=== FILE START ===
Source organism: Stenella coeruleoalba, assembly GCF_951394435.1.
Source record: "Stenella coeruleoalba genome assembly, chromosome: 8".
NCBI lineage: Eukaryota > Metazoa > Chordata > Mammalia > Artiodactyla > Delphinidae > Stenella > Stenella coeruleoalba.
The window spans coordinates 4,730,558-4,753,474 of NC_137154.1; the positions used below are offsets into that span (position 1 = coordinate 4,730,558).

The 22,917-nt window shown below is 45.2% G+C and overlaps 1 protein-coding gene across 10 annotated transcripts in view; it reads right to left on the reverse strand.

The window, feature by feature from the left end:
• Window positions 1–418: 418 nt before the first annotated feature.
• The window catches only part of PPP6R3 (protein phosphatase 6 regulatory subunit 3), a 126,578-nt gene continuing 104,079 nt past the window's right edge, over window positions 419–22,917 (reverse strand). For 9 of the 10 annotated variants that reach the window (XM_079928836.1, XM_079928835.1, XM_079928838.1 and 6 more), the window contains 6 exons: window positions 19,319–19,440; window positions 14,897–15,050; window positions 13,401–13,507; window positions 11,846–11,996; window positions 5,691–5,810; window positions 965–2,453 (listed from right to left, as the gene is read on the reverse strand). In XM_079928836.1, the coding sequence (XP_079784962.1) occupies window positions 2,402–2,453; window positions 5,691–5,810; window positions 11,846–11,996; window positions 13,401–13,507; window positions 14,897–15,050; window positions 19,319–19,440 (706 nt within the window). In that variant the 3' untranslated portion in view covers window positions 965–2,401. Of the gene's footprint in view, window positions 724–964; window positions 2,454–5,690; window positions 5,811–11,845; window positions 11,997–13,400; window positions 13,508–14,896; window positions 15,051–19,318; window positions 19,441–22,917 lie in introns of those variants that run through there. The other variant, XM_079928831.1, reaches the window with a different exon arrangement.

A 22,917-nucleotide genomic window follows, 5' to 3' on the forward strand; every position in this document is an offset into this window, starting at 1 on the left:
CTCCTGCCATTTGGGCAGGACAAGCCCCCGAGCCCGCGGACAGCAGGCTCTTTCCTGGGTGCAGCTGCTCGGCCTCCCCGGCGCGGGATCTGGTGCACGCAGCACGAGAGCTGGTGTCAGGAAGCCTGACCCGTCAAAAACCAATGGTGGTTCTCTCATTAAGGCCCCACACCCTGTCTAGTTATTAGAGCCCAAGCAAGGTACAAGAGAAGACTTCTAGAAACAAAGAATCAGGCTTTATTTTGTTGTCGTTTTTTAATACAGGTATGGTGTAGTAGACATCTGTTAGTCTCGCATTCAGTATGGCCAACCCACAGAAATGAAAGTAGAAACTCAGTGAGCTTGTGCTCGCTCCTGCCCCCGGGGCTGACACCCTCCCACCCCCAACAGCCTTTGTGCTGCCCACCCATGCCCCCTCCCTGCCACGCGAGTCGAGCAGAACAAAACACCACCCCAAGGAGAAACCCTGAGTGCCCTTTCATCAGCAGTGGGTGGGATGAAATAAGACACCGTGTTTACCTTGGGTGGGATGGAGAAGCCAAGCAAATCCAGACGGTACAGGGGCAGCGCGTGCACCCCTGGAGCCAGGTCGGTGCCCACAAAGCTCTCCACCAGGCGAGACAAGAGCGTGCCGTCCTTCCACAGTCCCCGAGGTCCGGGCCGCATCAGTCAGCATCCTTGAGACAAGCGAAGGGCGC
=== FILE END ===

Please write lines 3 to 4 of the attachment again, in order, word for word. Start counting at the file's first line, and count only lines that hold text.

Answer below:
NCBI lineage: Eukaryota > Metazoa > Chordata > Mammalia > Artiodactyla > Delphinidae > Stenella > Stenella coeruleoalba.
The window spans coordinates 4,730,558-4,753,474 of NC_137154.1; the positions used below are offsets into that span (position 1 = coordinate 4,730,558).